Bryce Edwards ' Opinion

Bryce Edwards is a lecturer in Politics at the University of Otago.

Bryce Edwards: Political round-up: June 25

Russel Norman is claiming the CIR petition to stop asset sales already has 100,000 of the 310,000 signatures required after only a couple of months. Photo / NZ Herald
Russel Norman is claiming the CIR petition to stop asset sales already has 100,000 of the 310,000 signatures required after only a couple of months. Photo / NZ Herald

The public will get three more chances to pass judgment on the Government's asset sales despite Parliament being about to pass the enabling legislation. The first chance will be with our wallets when shares go on the market, and according to Herald on Sunday polling, nearly 60% of us would like to buy them - see: Most of us oppose selling NZ. Given the same poll also showed even more people oppose the sales in the first place it could be seen as contradictory, but as Green co-leader Metiria Turei commented: 'New Zealanders understand that these are shares in profitable, stable companies, but that is why they should stay in public ownership, not private ownership'. Or perhaps the poll figure simply indicates that the widespread opposition to partial privatisation just isn't felt very strongly.

The public's second chance to pass judgment on the asset sales policy will be in a possible citizens' initiated referendum. Russel Norman is claiming the CIR petition already has 100,000 of the 310,000 signatures required after only a couple of months.

The Standard looks at how the Government could time a referendum to minimise the impact on the 2014 election, and concludes that late-2013 is the most likely date - see: Nats' pollster reveals asset sale plan.

The third chance will occur at the 2014 general election. Of course the Government would add that the public's most important chance to pass judgment was at the 2011 election when the policy was promoted and discussed. A blog post at the Standard disputes this claim, arguing that there were actually more votes for anti-asset sale parties than those advocating them (although the opponents ended up with one less seat in parliament) - see: About that mandate.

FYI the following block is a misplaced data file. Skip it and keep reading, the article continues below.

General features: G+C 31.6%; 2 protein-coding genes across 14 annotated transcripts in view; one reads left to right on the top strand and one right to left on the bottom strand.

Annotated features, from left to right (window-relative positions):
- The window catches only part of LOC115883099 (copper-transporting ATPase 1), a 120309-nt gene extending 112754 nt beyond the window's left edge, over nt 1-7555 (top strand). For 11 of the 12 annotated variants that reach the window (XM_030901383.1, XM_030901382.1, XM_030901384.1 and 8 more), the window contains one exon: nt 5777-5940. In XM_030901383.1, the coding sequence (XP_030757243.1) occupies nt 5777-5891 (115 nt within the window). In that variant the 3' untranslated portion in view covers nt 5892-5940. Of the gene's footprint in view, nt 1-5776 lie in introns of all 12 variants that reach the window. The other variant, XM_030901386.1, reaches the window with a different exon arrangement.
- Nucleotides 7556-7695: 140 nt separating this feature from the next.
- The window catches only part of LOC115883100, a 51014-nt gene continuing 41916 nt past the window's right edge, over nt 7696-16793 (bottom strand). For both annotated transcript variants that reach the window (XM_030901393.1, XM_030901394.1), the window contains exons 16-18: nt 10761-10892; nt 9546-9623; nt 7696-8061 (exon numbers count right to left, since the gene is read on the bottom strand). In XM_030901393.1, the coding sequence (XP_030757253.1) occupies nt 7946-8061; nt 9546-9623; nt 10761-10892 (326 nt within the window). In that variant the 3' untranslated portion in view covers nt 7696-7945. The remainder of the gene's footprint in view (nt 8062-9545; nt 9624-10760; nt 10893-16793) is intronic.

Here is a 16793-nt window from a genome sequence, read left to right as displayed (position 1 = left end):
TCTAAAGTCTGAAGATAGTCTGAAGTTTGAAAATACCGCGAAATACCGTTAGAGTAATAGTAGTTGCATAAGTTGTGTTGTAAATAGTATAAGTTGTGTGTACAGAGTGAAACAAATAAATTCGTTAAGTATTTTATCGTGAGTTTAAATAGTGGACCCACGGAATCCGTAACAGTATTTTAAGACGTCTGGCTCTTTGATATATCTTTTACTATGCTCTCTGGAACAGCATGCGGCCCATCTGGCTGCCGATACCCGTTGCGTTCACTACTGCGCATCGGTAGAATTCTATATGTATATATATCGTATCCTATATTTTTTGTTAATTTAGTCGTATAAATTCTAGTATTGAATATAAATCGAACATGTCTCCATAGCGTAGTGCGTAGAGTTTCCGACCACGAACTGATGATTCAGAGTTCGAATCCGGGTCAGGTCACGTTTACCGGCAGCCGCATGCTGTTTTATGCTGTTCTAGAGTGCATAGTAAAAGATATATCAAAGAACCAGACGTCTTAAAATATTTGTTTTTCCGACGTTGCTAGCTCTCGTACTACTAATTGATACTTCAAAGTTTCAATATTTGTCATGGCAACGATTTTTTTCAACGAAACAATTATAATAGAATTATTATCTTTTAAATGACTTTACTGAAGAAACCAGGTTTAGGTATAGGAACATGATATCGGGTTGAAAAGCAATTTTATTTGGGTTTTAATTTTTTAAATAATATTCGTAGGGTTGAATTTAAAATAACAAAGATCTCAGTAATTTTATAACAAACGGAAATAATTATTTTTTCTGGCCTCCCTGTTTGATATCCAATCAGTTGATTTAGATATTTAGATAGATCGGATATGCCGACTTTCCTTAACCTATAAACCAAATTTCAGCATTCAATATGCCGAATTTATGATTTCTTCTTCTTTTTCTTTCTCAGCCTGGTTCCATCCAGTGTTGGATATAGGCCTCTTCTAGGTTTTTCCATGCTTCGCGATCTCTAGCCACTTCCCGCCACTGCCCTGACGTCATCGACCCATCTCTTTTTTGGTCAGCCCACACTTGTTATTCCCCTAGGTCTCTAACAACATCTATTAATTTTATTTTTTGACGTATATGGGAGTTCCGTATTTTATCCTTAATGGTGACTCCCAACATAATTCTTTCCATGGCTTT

For the moment, the debate on privatisation continues. Today's Herald editorial argues that private input into the running of the companies will produce better results for the remaining public shareholding - see: Private stakes will ensure assets run well. But the Waikato Times acknowledges that energy analyst Molly Melhuish may have a point that it is power consumers who may pay the biggest price for the sales - see: Fair play over power prices. Arguably, the sales will deprive consumers from being able to 'vote' with their accounts by choosing the publicly owned companies that Melhuish claims charge on average 12% less than private companies.

A widespread and diverse spread of 'kiwi buyers' is so politically vital to the Government that they are willing to forgo millions in proceeds to ensure it, including a loyalty bonus scheme. A similar scheme in Queensland didn't work says Duncan Garner (see: Loyalty asset shares didn't work in Australia), and saw most investors ignore the bonus and sell for a quick profit. Such a scenario would be political disaster here as shares quickly accumulate into corporate hands and the Government would be accused of selling too cheaply.

If 60% of the public really is enthusiastic for buying the new shares then Winston Peters' promise to buy them back at the sale price could be politically disastrous says David Farrar in The HoS Poll. But, as Scott Yorke points out, saying you would like to buy shares and actually having the minimum $1,000 spare to do so are two different matters - see: No Great Surprises In HOS Political Poll.

Responding to claims of fiscal recklessness over the buy-back policy, Winston Peters says there is funding already available to bring them back into public ownership - see Claire Trevett's Peters: Use super funds to buy back state assets. Labour and the Greens both say the unknown financial situation in 2014 means they cannot commit to a buy-back.